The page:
June 29, 2018
Area(s) of Interest: Advocacy Patient Care
The federal government’s recently enacted “zero-tolerance” policy of enforcement of immigration has sparked widespread outrage and condemnation from health care providers, for medical reasons.
Like the American Medical Association and many others, the California Medical Association (CMA) opposes the administration’s detention and separation of an estimated 2,300 immigrant children from their families and expresses concerns about the irreparable and lasting physical and mental health consequences of this policy.
Recent reports detail the effects of what family separation can do to these children, including irreparable harm to lifelong development by disrupting a child’s brain architecture, toxic stress, depression, post-traumatic stress disorder and heart disease. The American Academy of Pediatrics recently stated that forced separation of children from families is child abuse. A June 2018 report on the Department of Homeland Security’s detention practices in the facilities that house these children in Texas depict children facing sexual assault, harassment, lack of legal representation and inadequate medical and mental health care.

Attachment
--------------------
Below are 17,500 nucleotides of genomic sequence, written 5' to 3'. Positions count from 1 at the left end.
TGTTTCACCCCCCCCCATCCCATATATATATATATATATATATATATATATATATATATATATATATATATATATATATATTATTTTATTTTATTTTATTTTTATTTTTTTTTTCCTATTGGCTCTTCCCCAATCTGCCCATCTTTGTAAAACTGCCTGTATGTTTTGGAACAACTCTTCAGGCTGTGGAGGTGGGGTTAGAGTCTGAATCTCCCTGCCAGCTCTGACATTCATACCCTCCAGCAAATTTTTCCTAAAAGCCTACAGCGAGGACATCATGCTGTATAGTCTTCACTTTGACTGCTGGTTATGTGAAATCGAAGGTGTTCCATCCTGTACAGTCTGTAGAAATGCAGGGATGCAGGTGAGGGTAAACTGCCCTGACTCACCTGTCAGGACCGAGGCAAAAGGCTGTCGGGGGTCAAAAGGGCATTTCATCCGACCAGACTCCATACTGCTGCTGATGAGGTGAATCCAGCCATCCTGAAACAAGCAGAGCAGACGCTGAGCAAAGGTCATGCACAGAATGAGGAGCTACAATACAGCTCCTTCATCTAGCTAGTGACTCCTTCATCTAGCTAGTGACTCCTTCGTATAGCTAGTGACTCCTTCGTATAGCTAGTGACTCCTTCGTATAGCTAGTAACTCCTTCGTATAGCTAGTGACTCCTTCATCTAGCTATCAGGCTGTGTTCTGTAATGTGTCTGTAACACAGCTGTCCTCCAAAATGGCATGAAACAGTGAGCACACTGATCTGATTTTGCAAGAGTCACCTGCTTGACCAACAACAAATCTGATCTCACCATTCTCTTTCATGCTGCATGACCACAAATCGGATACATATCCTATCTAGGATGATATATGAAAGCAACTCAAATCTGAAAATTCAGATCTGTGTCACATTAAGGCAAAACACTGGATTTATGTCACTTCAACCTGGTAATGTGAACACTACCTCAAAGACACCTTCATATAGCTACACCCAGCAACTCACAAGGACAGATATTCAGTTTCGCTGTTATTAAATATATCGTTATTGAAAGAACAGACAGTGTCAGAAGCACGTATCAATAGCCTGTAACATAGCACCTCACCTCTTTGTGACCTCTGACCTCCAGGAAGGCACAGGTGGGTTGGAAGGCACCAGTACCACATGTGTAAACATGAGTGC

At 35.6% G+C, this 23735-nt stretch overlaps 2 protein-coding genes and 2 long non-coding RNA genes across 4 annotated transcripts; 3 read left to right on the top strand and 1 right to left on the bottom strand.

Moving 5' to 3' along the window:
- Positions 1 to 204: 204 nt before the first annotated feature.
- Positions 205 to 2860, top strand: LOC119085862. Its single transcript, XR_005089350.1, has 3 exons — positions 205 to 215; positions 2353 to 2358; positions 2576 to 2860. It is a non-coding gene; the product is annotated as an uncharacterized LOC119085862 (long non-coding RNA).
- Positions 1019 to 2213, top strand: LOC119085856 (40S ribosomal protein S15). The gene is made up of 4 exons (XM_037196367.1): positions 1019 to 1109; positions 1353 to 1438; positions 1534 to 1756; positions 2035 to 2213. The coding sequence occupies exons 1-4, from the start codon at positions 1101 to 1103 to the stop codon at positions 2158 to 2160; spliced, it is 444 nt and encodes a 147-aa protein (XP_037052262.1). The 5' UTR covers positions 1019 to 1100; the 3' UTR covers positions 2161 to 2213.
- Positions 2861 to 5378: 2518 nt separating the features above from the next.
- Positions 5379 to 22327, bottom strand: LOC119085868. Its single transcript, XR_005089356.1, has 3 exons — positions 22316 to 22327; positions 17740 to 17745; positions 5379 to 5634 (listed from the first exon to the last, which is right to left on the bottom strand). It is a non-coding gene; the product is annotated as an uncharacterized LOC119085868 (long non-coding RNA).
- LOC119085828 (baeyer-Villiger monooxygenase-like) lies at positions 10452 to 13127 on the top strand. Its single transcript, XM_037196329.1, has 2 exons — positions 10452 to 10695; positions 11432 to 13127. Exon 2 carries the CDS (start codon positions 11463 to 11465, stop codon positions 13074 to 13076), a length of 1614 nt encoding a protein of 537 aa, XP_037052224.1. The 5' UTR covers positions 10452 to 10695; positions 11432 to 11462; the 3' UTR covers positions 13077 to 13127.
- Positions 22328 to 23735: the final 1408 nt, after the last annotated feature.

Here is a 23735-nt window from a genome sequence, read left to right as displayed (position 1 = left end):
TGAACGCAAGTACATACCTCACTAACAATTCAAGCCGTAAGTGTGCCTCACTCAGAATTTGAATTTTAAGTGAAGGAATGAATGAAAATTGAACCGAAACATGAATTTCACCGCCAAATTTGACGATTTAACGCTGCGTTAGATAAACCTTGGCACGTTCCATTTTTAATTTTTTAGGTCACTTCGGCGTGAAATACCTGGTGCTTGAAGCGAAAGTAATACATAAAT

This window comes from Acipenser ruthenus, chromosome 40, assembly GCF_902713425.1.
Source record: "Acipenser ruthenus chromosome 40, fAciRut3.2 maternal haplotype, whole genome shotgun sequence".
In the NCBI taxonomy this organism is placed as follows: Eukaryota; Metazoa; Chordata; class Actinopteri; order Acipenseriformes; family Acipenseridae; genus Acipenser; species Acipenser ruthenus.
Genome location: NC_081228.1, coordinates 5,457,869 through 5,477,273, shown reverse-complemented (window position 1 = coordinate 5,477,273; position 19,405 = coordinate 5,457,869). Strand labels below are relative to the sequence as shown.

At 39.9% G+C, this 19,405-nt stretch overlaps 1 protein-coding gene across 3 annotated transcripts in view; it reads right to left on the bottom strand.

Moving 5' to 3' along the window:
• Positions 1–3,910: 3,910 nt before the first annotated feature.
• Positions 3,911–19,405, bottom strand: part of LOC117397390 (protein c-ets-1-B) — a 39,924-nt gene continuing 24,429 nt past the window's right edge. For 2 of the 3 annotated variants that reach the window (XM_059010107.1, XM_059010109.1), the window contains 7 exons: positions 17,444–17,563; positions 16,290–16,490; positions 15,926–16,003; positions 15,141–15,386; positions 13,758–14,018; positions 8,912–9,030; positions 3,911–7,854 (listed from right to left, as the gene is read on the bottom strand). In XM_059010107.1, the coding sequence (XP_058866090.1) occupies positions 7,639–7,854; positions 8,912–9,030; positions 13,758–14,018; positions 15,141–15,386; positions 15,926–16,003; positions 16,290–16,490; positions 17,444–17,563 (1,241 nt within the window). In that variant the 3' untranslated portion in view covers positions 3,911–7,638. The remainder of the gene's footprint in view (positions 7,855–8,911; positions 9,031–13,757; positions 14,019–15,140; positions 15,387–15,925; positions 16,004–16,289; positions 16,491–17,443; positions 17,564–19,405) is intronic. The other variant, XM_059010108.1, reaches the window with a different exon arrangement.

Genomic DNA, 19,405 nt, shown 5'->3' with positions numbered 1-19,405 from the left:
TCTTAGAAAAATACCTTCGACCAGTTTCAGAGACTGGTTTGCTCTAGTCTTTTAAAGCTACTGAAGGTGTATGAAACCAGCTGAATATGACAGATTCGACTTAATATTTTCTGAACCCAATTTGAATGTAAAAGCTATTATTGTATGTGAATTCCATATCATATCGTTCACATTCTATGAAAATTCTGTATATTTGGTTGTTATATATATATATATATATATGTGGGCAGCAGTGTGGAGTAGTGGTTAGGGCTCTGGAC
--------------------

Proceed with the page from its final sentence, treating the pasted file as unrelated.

This reported lack of transparency at detention facilities, and allegations of improper medical treatment, including forcibly giving children a range of psychotropic drugs, is unacceptable.
And while President Donald Trump issued an Executive Order to end the forced separation of immigrant families, the order created no process for the reunification of families, leaving many of them stuck in limbo while courts and bureaucrats attempt to track down their parents and guardians. U.S. District Judge Dana Sabraw in San Diego recently ordered the Trump Administration to reunite families because “the executive order included “subjective” standards for separating minors from their parents and the government has only stated it will reunite children with their families for removal from the country.”
This kind of indefinite detention of children – even when accompanied by their families – is not a viable or healthy solution.
As physicians, we have an obligation to ensure that everyone in California has access to medical care provided by qualified health care providers. We also have a solemn obligation to identify threats to the health and welfare of the public, especially children.
The health of these children should not be a partisan issue. Children’s lives are at stake. We urge our member physicians, other health care practitioners and the public to continue advocating for a quick and sensible resolution to this unnecessary public health crisis.
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